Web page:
Documentary Review: “American Bolshevik” sticks up for the long-hated Coyote

Unfortunately titled, not quite as polished, shot, edited and “expert” driven as you might hope, “American Bolshevik” begins with a wealthy Newport, Rhode Island philanthropist recounting stories of dogs she’s lost to coyotes. It features more disturbing still photographs and scenes of wanton slaughter and animal cruelty than the average viewer would find tolerable.

But this documentary about the durability and brutally, expensively and stubbornly-pursued efforts to wipe-out North America’s most populous and successful canine predator, the coyote, is certainly an eye opener.

It’s titled from a phrase that Western nature writer and folklorist Dan Flores, the anchor interview in the film, coins to describe these ultimate survivors, predators who have thrived despite backward, “official” and special interest-driven efforts to exterminate it the way species from wolves and grizzlies to buffalo and bighorn sheep were almost wiped out.

Like “Bolsheviks,” the Red Menace pursued with a murderous, extermination-minded zero tolerance in from the 1910s onward, the canis latrans has endured. It has survived trapping, bounty-hunting “contests,” mass-poisoning, shooting from helicopters and snowmobiles and government-backed planned-extinction efforts. Much of this has been conducted out of public sight, with public money and largely at the urging of “lazy,” shortsighted and stubbornly misguided and misinformed Western ranching interests.

An Eastern sheep farming wildlife biologist is the one who characterizes the 150 years of ranchers this way in a film that makes the case that bad human practices are always what leads to “bad” coyotes, who adapt to prey that’s made easily accessible by “open range” grazing, to suburban human “feeding nature” practices, critters who react murderously to any other canine that comes sniffing around their cubs.

“They don’t call them ‘wily’ for nothing!” one coyote-studying expert enthuses.

Being a species of dogs, there’s always the danger of sentimentalizing a predator ferocious and clever enough to hunt and kill sheep, and in its larger Eastern wolf-interbred incarnation, take down deer. But even folks who have lost pets to them — leash-law violating dog and cat owners — confess a fascination with these new “neighbors who migrated north and east from the American Southwest, west and prairies to tip over their garbage can and eat the dog and cat food left out for their household companions.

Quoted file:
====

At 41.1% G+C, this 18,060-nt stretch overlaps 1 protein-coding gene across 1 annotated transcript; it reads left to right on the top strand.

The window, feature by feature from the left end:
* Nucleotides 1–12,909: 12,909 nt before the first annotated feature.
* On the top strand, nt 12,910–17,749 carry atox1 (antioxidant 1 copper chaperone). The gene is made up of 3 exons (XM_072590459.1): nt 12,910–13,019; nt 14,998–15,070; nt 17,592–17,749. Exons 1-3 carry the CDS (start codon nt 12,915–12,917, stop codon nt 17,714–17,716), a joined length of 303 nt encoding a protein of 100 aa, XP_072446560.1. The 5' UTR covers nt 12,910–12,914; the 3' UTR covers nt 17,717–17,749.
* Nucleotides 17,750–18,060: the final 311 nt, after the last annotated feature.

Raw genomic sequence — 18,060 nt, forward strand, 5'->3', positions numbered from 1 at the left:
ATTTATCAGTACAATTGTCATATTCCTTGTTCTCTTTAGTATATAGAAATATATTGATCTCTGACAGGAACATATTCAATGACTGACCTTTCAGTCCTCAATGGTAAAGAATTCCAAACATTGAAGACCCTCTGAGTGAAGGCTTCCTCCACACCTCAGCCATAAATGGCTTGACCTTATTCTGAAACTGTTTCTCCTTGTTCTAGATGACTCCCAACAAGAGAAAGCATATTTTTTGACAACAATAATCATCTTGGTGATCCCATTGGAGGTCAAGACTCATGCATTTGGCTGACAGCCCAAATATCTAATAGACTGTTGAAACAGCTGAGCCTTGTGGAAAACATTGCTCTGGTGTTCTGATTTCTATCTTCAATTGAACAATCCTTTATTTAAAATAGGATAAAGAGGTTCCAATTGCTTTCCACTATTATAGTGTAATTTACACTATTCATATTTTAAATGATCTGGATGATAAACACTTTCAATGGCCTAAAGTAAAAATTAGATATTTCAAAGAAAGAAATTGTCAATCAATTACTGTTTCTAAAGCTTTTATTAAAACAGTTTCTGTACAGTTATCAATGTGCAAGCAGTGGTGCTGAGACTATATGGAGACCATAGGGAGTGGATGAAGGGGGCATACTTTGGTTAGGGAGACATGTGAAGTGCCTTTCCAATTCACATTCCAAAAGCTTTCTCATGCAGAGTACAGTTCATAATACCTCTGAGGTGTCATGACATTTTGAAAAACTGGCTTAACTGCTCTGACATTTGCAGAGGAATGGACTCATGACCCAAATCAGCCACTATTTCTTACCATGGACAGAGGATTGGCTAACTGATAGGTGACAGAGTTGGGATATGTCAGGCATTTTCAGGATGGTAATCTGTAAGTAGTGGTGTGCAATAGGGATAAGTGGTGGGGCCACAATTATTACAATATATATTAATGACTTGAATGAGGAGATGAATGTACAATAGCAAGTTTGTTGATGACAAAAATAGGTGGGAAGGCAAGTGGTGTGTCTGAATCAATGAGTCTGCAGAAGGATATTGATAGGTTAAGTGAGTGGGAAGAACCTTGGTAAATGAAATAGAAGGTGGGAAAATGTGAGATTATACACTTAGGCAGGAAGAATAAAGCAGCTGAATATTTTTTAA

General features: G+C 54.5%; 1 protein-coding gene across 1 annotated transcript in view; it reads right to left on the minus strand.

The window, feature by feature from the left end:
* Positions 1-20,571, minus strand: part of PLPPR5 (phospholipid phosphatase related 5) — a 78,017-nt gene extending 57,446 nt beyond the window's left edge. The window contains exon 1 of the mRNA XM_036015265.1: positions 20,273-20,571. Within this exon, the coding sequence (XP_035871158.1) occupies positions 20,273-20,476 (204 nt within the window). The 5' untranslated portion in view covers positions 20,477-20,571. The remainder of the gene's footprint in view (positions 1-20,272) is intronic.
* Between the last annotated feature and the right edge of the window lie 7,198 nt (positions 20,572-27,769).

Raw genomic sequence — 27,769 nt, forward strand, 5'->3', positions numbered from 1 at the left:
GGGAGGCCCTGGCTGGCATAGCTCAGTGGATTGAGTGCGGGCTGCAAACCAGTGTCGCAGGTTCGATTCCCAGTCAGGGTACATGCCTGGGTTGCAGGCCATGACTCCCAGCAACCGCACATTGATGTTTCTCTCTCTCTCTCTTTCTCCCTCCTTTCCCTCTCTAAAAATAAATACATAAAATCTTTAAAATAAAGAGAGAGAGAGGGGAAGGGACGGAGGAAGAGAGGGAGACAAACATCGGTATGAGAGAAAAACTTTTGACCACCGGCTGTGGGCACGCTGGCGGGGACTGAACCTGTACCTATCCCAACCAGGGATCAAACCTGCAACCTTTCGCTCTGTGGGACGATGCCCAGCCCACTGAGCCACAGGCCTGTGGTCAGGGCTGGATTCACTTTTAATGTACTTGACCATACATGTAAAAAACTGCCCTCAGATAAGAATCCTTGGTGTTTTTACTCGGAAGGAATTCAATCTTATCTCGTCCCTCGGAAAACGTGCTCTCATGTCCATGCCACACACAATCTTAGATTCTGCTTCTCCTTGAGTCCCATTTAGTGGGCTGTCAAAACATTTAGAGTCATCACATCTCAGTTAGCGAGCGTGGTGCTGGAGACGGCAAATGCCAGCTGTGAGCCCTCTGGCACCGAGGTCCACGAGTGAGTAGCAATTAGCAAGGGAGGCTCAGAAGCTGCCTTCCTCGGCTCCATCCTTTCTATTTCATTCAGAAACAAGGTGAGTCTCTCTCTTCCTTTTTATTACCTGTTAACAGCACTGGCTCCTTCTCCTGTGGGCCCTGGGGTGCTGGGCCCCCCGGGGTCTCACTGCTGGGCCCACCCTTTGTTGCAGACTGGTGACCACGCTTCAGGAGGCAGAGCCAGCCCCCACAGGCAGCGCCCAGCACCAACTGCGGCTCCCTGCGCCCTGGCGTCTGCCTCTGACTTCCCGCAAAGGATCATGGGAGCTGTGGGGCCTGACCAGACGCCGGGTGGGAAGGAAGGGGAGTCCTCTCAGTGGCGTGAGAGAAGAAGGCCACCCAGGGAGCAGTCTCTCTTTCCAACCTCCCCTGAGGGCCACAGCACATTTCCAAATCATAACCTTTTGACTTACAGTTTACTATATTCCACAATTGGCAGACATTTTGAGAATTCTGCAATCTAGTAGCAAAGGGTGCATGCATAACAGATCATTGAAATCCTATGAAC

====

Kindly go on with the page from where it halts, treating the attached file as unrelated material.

Flores, a Louisiana native now living in New Mexico and professor emeritus with the University of Montana-Missoula, collects stories and Native myths attached to coyotes, stories that pass on the intelligence and foibles they seem to share with humans in fable form, and marvels at their adaptability.

Others note the long road traveling from officially-sanctioned slaughter and the long road to turning away from it. A lot of this still goes on thanks to ranchers and their livestock associations, whose business models were built on free access to public land for their own personal use and cheap meat made possible by a 150 year long government handout. Their practices get backhanded more than once in the film, which suggests that corporate mentality drives coyote killing simply to save Big Ag and entitled fat cat ranchers from the bother and expense of fencing in their four-footed assets.

But “American Bolshevik” isn’t likely to change that mindset, or end the pointless (“Hunting them NEVER works” is explained in blunt, biological and mathematical terms.) and destructive practices in the land of “Money talks.” Nor is the film likely to reach a wide audience thanks to its title and sometimes graphic imagery and harsh subject matter.

Still, if you’ve ever stumbled into a coyote on a hike or checking out your yard or patio in passing, the film is worth a look just to familiarize yourself with what you’re seeing and dealing with and what you’re doing to enable or encourage the stigma of a “menace” laid upon a singing wild dog who’s just doing what comes naturally.

Rating: unrated, disturbing images of animal cruelty and mass slaughter

Cast: Dan Flores, Numi Mitchell, Camilla Fox and Chris Schadler

Credits: Scripted and directed by Julie Marrron. A Lemon Martini release on Apple TV, Amazon and Vudu

Running time: 1:24


About Roger Moore

Movie Critic, formerly with McClatchy-Tribune News Service, Orlando Sentinel, published in Spin Magazine, The World and now published here, Orlando Magazine, Autoweek Magazine
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